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I have a validation control that has the following expression:


That's a password with at least 2 digits, 2 alpha characters, 1 non-alphanumeric and 8 character minimum. Unfortunately this doesn't seem to be cross-browser compliant.

This validation works perfectly in Firefox, but it does not in Internet Explorer.

A combination of each of your answers results in:

var format = "^(?=.{" + minLength + ",})" + 
    (minAlpha > 0 ? "(?=(.*[A-Za-z].*){" + minAlpha + ",})" : "") + 
    (minNum > 0 ? "(?=(.*[0-9].*){" + minNum + ",})" : "") + 
    (minNonAlpha > 0 ? "(?=(.*\\W.*){" + minNonAlpha + ",})" : "") + ".*$";

EX: "^(?=.{x,})(?=(.*[A-Za-z].*){y,})(?=(.*[0-9].*){z,})(?=(.*\W.*){a,}).*$"

The important piece is having the (?.{x,}) for the length first.

share|improve this question
up vote 14 down vote accepted

(?=(.*\W.*){0,}) is not 0 non-alphanumeric characters. It is at least 0 non-alphanumeric characters. If you wanted the password to not contain any non-alphanumeric characters you could do either (?!.*\W) or (?=\w*$).

A simpler solution would be to skip the \W look-ahead, and use \w{8,} instead of .{8,}.

Also, \w includes \d. If you wanted just the alpha you could do either [^\W\d] or [A-Za-z].


This would validate the password to contain at least two digits, two alphas, be at least 8 characters long, and contain only alpha-numeric characters (including underscore).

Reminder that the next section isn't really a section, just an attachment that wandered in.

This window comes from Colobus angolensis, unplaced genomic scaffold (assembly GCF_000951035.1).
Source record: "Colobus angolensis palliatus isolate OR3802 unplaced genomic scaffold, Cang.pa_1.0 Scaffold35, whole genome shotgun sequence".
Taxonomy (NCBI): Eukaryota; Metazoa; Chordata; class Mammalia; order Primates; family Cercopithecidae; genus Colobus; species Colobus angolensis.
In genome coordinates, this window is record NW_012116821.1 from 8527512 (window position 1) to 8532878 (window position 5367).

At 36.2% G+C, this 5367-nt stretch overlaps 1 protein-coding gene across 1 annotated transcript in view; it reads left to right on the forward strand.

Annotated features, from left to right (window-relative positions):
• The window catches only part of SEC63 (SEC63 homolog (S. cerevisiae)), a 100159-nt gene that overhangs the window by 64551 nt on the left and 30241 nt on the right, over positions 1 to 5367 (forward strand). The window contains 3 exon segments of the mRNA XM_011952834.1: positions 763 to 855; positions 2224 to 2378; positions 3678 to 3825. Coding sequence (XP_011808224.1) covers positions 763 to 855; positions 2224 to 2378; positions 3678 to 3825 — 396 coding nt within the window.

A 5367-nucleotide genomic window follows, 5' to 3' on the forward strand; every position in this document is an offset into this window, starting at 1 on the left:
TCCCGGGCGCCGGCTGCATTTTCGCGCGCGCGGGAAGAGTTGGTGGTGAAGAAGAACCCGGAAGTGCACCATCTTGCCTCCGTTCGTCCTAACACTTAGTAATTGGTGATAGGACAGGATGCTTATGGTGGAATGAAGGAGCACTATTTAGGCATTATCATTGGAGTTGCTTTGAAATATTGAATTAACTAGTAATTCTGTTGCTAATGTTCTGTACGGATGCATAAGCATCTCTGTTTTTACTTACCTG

• \w = [A-Za-z0-9_]
  • \d = [0-9]
  • \s = [ \t\n\r\f\v]

Edit: To use this in all browsers you probably need to do something like this:

var re = new RegExp("^(?=(?:.*?\\d){2})(?=(?:.*?[A-Za-z]){2})\\w{8,}$");
if (re.test(password)) { /* ok */ }

Edit2: The recent update in the question almost invalidates my whole answer. ^^;;

You should still be able to use the JavaScript code in the end, if you replace the pattern with what you had originally.

Edit3: OK. Now I see what you mean.

/^(?=.*[a-z].*[a-z])(?=.*[0-9].*[0-9]).{3,}/.test("password123") // matches
/^(?=.*[a-z].*[a-z])(?=.*[0-9].*[0-9]).{4,}/.test("password123") // does not match
/^(?=.*[a-z].*[a-z]).{4,}/.test("password123")                   // matches

It seems (?= ) isn't really zero-width in Internet Explorer.

Edit4: More reading:

I think this can solve your problem:

new RegExp("^(?=.{8,}$)(?=(?:.*?\\d){2})(?=(?:.*?[A-Za-z]){2})(?=(?:.*?\\W){1})")

The (?=.{8,}$) needs to come first.

share|improve this answer
Yea I saw that right before you posted, tested and it worked :D – nyxtom Oct 13 '08 at 22:28

This will get you 2 min digits, 2 min characters, and min 8 character length... I refuse to show you how to not allow users to have non-alphanumeric characters in their passwords, why do sites want to enforce less secure passwords?

share|improve this answer
Haha I agree :P The 0 was there because it's set server-side (it's a minimum rather than a 'you can have 0 non-alphanumeric') – nyxtom Oct 13 '08 at 21:34
How does having non-alphanumeric chars make a password less secure? – Ben Doom Oct 13 '08 at 22:04
[Reread] ".. I refuse to show you how to not allow users to have non-alphanumeric characters" – nyxtom Oct 13 '08 at 22:26

How about one of the existing jQuery based password strength validators - like:

share|improve this answer
No good. Then he'd need to validate again server-side and maintain the logic twice. – Joel Coehoorn Oct 13 '08 at 20:57
You really should be validating on the server side regardless of what client side validation may have been done. There's no guarantee the client did anything you think it should (The browser may have javascript disabled, The client may not even be a browser.). – marcj Oct 13 '08 at 21:17

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